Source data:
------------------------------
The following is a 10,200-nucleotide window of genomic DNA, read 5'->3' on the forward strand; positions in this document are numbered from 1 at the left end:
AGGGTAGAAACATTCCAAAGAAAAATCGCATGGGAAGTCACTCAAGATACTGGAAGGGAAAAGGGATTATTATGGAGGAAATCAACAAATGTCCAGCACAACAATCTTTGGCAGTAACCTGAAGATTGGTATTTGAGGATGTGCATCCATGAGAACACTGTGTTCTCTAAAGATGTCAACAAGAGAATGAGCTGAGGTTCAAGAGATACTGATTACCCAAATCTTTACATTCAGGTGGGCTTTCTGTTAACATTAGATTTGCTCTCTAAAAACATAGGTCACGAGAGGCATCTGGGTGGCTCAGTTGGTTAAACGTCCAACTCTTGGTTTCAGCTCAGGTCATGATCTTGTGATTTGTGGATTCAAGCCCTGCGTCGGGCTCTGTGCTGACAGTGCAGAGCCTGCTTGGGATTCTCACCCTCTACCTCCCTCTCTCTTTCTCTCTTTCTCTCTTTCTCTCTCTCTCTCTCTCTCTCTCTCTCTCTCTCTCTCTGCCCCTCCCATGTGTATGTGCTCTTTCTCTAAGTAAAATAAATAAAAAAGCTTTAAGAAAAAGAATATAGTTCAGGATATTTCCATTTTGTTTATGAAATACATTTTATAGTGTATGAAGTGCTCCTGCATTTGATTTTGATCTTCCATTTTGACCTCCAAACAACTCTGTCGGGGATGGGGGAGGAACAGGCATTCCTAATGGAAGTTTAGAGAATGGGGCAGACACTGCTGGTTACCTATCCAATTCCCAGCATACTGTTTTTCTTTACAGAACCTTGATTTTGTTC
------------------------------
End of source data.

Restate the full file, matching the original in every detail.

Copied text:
The following is a 10,200-nucleotide window of genomic DNA, read 5'->3' on the forward strand; positions in this document are numbered from 1 at the left end:
AGGGTAGAAACATTCCAAAGAAAAATCGCATGGGAAGTCACTCAAGATACTGGAAGGGAAAAGGGATTATTATGGAGGAAATCAACAAATGTCCAGCACAACAATCTTTGGCAGTAACCTGAAGATTGGTATTTGAGGATGTGCATCCATGAGAACACTGTGTTCTCTAAAGATGTCAACAAGAGAATGAGCTGAGGTTCAAGAGATACTGATTACCCAAATCTTTACATTCAGGTGGGCTTTCTGTTAACATTAGATTTGCTCTCTAAAAACATAGGTCACGAGAGGCATCTGGGTGGCTCAGTTGGTTAAACGTCCAACTCTTGGTTTCAGCTCAGGTCATGATCTTGTGATTTGTGGATTCAAGCCCTGCGTCGGGCTCTGTGCTGACAGTGCAGAGCCTGCTTGGGATTCTCACCCTCTACCTCCCTCTCTCTTTCTCTCTTTCTCTCTTTCTCTCTCTCTCTCTCTCTCTCTCTCTCTCTCTCTCTCTGCCCCTCCCATGTGTATGTGCTCTTTCTCTAAGTAAAATAAATAAAAAAGCTTTAAGAAAAAGAATATAGTTCAGGATATTTCCATTTTGTTTATGAAATACATTTTATAGTGTATGAAGTGCTCCTGCATTTGATTTTGATCTTCCATTTTGACCTCCAAACAACTCTGTCGGGGATGGGGGAGGAACAGGCATTCCTAATGGAAGTTTAGAGAATGGGGCAGACACTGCTGGTTACCTATCCAATTCCCAGCATACTGTTTTTCTTTACAGAACCTTGATTTTGTTC